Sure, Kathy received a pile of awards. Hell, the list alone makes up 1/4 of her obituary. But there's a line just before the list of awards starts that speaks more about her than any of those awards ever could. It is this simple sentence:

"Kathy was a retired teacher from the River Forest School Corporation with 41 years of service at River Forest High School in New Chicago, Indiana"

That's the sentence that attempts to summarize a life dedicated to changing lives for the better.  She taught students at one of the most down-trodden places in the world for 41 years. She inspired staff for 41 years. She changed lives for 41 years. She gave 41 years, fully 40% of her entire life and 80% of her adult life to a place and an idea. The place was River Forest, and the idea was that one person could make a difference. The place will never be the same without Mrs. Hooks in the downstairs science lab, and I can only hope that the idea will never go away. I feel confident that with as many lives as she touched, it never will. 

Rest in peace, Kathy, you've earned it.

p.s. Please don't think that Kathy was the only person doing this kind of thing at River Forest. She wasn't. Kirk Whiting, Sandy Mihalik, Jack Burton, Molly Krodel, Gale Robertson and dozens of others are giving their best every day for the kids that society wants to ignore. RF, and the family there, would make for a great documentary. Alas, America doesn't have the heart to watch that story.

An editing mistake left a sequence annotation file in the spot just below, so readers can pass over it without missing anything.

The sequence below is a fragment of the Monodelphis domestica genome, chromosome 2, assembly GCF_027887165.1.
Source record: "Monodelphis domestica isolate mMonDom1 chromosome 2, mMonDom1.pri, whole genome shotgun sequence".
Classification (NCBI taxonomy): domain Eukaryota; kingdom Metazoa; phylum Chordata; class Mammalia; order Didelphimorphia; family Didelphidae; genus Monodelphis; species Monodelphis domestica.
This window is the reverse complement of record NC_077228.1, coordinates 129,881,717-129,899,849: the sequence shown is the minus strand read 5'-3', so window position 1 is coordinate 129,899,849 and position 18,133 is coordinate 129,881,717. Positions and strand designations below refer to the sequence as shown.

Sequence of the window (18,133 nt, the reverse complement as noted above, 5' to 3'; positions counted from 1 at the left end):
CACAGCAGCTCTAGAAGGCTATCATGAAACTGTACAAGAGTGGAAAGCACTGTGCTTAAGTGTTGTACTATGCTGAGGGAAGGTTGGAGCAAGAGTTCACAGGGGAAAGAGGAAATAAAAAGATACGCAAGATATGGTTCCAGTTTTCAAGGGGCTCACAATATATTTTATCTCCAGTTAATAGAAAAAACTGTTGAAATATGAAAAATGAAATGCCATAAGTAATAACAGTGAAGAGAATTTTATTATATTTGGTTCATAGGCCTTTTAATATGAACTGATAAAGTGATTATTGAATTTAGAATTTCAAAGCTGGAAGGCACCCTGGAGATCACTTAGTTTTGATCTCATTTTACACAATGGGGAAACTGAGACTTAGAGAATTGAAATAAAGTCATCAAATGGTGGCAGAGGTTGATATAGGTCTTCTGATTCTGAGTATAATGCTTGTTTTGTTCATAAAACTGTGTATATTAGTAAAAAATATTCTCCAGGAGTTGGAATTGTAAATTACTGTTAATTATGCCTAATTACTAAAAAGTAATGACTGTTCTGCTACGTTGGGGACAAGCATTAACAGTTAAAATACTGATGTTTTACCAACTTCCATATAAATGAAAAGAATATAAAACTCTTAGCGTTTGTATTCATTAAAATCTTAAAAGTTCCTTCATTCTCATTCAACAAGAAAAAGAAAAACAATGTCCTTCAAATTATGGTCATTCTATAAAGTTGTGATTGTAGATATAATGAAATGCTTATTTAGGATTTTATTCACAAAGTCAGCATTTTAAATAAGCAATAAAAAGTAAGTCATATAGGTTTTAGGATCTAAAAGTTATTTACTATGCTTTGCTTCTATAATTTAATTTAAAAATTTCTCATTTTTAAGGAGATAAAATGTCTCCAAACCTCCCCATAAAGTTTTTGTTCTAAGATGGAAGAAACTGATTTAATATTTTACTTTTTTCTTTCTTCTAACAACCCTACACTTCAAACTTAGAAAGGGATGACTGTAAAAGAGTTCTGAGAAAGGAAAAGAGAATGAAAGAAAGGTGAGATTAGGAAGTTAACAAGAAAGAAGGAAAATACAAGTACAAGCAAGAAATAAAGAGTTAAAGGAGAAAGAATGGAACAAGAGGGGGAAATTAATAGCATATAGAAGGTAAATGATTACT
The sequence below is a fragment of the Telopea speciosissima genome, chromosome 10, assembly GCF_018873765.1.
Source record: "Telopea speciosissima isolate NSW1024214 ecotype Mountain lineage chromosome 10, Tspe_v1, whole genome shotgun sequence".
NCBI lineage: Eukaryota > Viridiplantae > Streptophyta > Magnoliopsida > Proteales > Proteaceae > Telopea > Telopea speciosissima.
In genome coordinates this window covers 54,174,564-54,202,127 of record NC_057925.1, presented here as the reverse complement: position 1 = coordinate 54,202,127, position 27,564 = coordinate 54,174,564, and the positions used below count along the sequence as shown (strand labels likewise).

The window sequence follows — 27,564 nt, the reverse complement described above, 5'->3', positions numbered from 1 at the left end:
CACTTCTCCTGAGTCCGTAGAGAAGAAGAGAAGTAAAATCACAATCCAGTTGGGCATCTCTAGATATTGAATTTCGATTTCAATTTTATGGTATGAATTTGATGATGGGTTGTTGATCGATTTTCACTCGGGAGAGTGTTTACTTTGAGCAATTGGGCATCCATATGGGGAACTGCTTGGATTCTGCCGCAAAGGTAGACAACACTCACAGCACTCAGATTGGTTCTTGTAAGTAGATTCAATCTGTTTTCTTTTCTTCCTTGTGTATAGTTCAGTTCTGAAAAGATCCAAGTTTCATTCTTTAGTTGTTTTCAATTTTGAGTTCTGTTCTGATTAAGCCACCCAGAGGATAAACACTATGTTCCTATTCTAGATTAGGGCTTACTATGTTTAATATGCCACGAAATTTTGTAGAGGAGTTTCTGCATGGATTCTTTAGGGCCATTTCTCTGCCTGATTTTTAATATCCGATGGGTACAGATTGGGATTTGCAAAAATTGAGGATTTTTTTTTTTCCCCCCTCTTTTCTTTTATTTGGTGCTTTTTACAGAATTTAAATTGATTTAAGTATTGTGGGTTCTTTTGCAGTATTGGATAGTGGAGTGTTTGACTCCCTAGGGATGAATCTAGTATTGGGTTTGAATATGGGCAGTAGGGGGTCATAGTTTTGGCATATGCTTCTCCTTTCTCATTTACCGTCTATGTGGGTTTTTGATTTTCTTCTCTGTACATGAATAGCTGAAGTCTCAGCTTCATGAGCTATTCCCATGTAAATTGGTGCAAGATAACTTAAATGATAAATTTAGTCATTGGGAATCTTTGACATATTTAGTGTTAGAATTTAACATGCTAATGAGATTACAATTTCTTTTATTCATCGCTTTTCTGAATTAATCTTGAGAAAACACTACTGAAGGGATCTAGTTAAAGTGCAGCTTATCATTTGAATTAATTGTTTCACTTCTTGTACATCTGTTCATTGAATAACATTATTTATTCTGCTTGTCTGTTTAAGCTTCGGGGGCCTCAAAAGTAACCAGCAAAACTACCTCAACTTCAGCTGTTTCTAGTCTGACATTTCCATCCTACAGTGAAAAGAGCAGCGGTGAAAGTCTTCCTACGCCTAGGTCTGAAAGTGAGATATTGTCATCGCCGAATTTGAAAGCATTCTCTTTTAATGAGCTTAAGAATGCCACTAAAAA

1. Jacqueline (Michalik) WongOctober 24, 2011 at 9:37 PM

    I've been to a lot of schools, but River Forest really was special. You are correct when you describe it as a family. Those teachers really had hearts and did so much with so little. Mrs. Hooks was definitely top of the tier. That line, saying she worked for 41 years at River Forest might not mean a lot to people outside our community, but it really says so much about her character. I've missed her since high school, and I'll continue to miss her, but I know she deserves the rest. She's truly unforgettable.

  2. Thank you for writing this. She was one of my favorite teachers of all time and really helped make my high school career both useful for the real world, and also enjoyable. I can't really express how grateful I was to have her as a teacher the three years that I did. She won't be forgotten in my heart.

  3. When I left, that what I took with me. It was a sense of shared goals, and shared suffering. I still treasure my pictures from RF, and though I've now been at 3 other schools, RF is the place that resonates as family.

    I think that every other place I've worked has felt corporate. Lots of that has to do with transient people and school size, but a lot of it also has to do with the attitudes of the people. At RF, I believe that people were in it to change lives. Otherwise, you left.

    Like Van Drie said to me when I left, "I wish you were staying, but I understand why you have to go. As a teacher, you can stay here for your whole career and genuinely change a couple of kids' lives. Or, you can go somewhere else, and have the best stories in the teacher's lounge.